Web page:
All This Panic Review

All This Panic
As they prepare to return to their New York high school, a group of real-life teenage girls let a documentary camera into their lives. Over three years of drugs, drunken parties, fallouts, disastrous crushes and parental strife they fumble towards adulthood and try to find their place in the world.

by Jimi Famurewa |
Published on
Release Date:

24 Mar 2017

Running Time:

80 minutes



Original Title:

All This Panic

Whether it’s The Diary Of A Teenage Girl or The Edge Of Seventeen, independent cinema is going through something of a mini golden age when it comes to bold, challenging depictions of female adolescence. But, ultimately, fiction can only go so far. You could argue that even the most unvarnished and sexually frank exploration of young womanhood is going to lack some indefinable element of authenticity, some crumb of truth. And the pursuit of this realistic secret sauce seems to be one of the prime motivators behind this sumptuous, if compact, documentary about a group of girls coming of age in modern New York.

To be allowed along for the ride feels like a rare cinematic privilege.

That said, the notion of grit or ‘realism’ is something of a red herring where All This Panic is concerned. Married director Jenny Gage and producer/cinematographer Tom Betterton are better known as fashion photographers and they bring a campaign-ready, dreamy gloss to every frame here, visibly transferring the feel of narrative filmmaking onto their ostensibly true vignettes. Make no mistake, it’s ravishingly shot and captivating to look at – with golden-hour light flooding Betterton’s woozy, kinetic camera – but early on you do occasionally have to remind yourself that what you’re watching is real.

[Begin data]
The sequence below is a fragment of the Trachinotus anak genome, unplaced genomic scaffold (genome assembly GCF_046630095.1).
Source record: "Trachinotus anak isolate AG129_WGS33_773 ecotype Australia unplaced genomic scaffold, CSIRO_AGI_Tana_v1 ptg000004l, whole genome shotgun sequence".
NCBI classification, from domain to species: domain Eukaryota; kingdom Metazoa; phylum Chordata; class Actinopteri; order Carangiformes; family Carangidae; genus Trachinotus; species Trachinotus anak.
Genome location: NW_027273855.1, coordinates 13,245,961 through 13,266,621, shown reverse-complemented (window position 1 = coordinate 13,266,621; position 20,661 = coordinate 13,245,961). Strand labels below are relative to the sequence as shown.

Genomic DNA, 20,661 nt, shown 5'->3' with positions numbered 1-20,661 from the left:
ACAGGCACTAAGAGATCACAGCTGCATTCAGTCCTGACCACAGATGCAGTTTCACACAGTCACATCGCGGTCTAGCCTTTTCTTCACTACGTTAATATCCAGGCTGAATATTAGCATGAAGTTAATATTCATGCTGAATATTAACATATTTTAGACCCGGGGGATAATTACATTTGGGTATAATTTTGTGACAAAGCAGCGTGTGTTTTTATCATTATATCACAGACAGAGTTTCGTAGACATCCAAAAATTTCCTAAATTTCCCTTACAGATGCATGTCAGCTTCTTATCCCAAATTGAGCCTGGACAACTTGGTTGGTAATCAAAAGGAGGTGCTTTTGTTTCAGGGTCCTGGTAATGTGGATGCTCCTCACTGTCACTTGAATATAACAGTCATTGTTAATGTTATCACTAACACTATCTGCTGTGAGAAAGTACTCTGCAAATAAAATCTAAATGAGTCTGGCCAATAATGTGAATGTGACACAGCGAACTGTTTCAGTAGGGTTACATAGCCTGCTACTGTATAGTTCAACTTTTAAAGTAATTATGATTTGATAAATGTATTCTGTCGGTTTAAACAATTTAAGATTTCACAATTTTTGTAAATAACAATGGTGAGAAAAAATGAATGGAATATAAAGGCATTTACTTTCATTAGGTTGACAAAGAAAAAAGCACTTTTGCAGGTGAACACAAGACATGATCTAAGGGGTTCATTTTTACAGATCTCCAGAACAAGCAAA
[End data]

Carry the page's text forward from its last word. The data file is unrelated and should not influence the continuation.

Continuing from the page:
However, once you adjust to the visual mood (and abundant blurry close-ups) there’s a hypnotic pull that comes from the simple act of eavesdropping on the lives of these fledgling grown-ups. We start with a swift introduction to the seven girls as most of them prepare for their penultimate year of high school and, eventually, college. The key players are Lena (crop-haired, goofy, splitting her time between her divorced parents’ houses), Sage (sensible, prom-phobic, locked in a playfully combative relationship with her strict Caribbean mum) and sisters Dusty and Ginger (spirited and blessed with a scene-stealingly sweary British dad).

Something as premise-light as All This Panic is always going to live or die on the characters in front of the camera and, in their debut feature, Gage and Betterton have struck gold with this group. In fact, you can almost sense their glee as these complex, self-analytical (and at times jarringly worldly) New Yorkers have wry Richard Linklater-ish conversations about their therapists and the nature of love, or bicker over the correct protocol when calling your vomiting friend’s parents. Perhaps as a consequence of being weaned on self-referential pop culture, some of their unscripted speech has the sheen of movie dialogue (at one point Dusty memorably describes her sister Ginger’s gang of unemployed high school graduates as “the leftovers”) and they’re all so articulate the entire thing plays like an act of belated vindication for the Dawson’s Creek writers’ room.

And it may be this (along with queasiness about exploitation) that’s too much for some. All the earnest soul-searching will be like nails down a liberal arts college blackboard for those after something to puncture the privileged talkiness. Also, you could argue that, with a slender 80-minute running time, it may have worked better as a Seven Up!-style TV special rather than a full film.

But if you buy into the world and the characters, these minor quibbles fade. By the time we jump forward three years – and the gang have undergone affecting Boyhood-style physical transformations – we’ve seen these girls cope with everything from death and coming out to self-harm and ailing parents. That they can talk so profoundly about their experiences seems remarkable; to be allowed along for the ride feels like a rare cinematic privilege.

Yes, the premise is a bit threadbare but this is an intimate, lyrical documentary that offers a subtly effective snapshot of life as a young woman on the threshold of adulthood.
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